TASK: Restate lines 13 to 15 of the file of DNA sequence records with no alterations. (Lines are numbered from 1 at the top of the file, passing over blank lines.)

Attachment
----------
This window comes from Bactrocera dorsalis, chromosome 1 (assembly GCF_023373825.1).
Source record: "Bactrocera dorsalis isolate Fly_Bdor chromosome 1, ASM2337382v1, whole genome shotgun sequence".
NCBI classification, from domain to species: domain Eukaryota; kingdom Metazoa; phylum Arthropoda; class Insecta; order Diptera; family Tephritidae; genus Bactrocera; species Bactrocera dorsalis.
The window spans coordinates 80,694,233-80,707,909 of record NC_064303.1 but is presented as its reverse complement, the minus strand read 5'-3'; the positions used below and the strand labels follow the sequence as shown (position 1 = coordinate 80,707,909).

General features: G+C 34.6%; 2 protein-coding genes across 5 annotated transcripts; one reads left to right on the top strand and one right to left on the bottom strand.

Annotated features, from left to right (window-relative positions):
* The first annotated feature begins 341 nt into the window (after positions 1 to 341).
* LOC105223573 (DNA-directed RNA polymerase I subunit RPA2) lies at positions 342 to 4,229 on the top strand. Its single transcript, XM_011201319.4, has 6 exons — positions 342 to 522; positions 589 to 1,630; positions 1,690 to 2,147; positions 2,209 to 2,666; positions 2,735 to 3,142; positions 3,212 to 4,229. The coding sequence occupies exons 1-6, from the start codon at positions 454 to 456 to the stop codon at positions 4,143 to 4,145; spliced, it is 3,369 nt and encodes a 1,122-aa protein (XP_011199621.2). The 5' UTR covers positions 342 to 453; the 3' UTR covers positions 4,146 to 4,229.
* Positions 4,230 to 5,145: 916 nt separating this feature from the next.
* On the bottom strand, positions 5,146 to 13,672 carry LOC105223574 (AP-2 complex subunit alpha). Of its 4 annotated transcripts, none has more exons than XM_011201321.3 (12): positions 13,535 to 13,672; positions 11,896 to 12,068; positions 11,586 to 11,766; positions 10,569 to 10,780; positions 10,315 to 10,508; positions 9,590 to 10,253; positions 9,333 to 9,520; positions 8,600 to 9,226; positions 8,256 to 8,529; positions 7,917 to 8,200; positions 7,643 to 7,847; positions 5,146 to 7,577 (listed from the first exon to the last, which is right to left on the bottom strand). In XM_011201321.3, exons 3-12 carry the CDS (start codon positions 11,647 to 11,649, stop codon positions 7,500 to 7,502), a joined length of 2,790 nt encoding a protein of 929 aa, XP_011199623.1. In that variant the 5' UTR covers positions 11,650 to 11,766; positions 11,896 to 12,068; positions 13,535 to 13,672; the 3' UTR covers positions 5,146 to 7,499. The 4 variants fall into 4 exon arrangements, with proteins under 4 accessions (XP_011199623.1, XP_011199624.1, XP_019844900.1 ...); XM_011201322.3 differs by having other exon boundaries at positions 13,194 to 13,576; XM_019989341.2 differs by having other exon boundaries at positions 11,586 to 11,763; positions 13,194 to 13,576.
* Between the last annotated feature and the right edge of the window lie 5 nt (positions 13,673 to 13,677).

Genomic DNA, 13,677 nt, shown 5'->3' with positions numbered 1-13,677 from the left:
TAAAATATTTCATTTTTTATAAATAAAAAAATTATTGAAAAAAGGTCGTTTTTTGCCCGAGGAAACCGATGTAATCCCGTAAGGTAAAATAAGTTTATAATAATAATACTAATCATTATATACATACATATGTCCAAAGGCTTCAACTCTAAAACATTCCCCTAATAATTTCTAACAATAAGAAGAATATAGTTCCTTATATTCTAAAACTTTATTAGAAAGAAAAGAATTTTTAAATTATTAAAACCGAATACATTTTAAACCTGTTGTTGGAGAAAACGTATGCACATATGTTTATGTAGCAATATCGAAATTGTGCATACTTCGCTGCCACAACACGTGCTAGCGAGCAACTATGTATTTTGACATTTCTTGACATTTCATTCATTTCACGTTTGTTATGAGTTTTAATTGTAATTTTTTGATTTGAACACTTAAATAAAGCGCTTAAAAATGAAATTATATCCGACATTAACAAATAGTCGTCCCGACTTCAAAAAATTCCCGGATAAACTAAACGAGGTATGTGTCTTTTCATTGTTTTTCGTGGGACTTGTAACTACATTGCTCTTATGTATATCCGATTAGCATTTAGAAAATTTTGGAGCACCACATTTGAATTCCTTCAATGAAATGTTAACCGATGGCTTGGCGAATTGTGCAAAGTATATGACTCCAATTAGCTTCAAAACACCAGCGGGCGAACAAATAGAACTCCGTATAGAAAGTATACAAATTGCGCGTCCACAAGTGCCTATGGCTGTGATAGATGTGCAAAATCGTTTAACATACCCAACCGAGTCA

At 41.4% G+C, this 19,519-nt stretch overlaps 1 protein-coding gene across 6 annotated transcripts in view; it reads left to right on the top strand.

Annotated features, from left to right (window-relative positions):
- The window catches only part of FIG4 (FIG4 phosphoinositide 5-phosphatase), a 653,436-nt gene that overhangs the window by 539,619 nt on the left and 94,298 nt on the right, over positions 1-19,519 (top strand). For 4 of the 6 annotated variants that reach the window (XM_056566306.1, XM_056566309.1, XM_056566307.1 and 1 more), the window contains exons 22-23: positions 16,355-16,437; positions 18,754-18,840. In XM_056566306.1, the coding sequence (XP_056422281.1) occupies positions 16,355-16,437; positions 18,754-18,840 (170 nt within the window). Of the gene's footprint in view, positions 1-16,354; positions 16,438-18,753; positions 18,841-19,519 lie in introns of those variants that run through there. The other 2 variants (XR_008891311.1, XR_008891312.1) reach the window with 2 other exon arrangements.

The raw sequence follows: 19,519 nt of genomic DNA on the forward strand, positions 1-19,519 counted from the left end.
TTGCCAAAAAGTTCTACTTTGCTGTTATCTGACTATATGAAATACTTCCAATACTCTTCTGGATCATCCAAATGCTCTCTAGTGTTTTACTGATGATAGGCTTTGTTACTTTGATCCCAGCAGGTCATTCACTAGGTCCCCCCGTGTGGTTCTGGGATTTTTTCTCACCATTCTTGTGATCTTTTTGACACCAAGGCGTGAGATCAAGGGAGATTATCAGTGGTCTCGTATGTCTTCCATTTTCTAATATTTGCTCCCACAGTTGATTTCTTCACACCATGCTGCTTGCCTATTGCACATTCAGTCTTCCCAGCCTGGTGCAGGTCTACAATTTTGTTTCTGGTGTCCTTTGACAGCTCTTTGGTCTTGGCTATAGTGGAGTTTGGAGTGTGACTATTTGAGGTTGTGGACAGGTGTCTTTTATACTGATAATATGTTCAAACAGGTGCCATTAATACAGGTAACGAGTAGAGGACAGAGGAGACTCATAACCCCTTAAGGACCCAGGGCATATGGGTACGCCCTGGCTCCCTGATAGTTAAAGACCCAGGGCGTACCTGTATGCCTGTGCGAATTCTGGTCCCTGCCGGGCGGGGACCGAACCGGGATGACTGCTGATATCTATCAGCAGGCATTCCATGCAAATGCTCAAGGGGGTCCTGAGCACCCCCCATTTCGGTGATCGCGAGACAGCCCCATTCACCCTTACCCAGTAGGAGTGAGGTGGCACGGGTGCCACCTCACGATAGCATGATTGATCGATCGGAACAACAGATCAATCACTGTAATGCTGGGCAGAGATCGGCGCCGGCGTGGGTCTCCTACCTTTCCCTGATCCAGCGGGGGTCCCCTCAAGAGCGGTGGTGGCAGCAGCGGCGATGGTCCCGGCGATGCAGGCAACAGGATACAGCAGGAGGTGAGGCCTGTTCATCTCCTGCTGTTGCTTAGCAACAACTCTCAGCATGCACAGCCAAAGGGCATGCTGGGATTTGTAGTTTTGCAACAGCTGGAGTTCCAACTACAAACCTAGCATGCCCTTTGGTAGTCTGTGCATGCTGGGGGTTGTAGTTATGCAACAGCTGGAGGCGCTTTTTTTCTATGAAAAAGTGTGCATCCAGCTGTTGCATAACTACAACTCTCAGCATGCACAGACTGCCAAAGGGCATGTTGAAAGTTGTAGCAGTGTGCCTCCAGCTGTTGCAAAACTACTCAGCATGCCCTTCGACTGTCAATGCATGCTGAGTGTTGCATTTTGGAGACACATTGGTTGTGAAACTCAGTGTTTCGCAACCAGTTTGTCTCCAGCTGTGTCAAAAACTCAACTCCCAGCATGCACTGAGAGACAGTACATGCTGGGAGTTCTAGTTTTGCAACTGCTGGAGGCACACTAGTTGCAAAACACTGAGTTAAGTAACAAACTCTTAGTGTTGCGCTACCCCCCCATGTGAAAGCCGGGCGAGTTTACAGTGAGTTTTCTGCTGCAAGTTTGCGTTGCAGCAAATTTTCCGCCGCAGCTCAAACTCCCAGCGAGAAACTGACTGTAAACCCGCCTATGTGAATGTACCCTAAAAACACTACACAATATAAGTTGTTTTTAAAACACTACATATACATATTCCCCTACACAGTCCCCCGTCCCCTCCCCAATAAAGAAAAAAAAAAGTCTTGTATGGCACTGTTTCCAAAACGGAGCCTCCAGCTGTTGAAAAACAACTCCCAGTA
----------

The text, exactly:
TAAAATATTTCATTTTTTATAAATAAAAAAATTATTGAAAAAAGGTCGTTTTTTGCCCGAGGAAACCGATGTAATCCCGTAAGGTAAAATAAGTTTATAATAATAATACTAATCATTATATACATACATATGTCCAAAGGCTTCAACTCTAAAACATTCCCCTAATAATTTCTAACAATAAGAAGAATATAGTTCCTTATATTCTAAAACTTTATTAGAAAGAAAAGAATTTTTAAATTATTAAAACCGAATACATTTTAAACCTGTTGTTGGAGAAAACGTATGCACATATGTTTATGTAGCAATATCGAAATTGTGCATACTTCGCTGCCACAACACGTGCTAGCGAGCAACTATGTATTTTGACATTTCTTGACATTTCATTCATTTCACGTTTGTTATGAGTTTTAATTGTAATTTTTTGATTTGAACACTTAAATAAAGCGCTTAAAAATGAAATTATATCCGACATTAACAAATAGTCGTCCCGACTTCAAAAAATTCCCGGATAAACTAAACGAGGTATGTGTCTTTTCATTGTTTTTCGTGGGACTTGTAACTACATTGCTCTTATGTATATCCGATTAGCATTTAGAAAATTTTGGAGCACCACATTTGAATTCCTTCAATGAAATGTTAACCGATGGCTTGGCGAATTGTGCAAAGTATATGACTCCAATTAGCTTCAAAACACCAGCGGGCGAACAAATAGAACTCCGTATAGAAAGTATACAAATTGCGCGTCCACAAGTGCCTATGGCTGTGATAGATGTGCAAAATCGTTTAACATACCCAACCGAGTCA

At 41.4% G+C, this 19,519-nt stretch overlaps 1 protein-coding gene across 6 annotated transcripts in view; it reads left to right on the top strand.

Annotated features, from left to right (window-relative positions):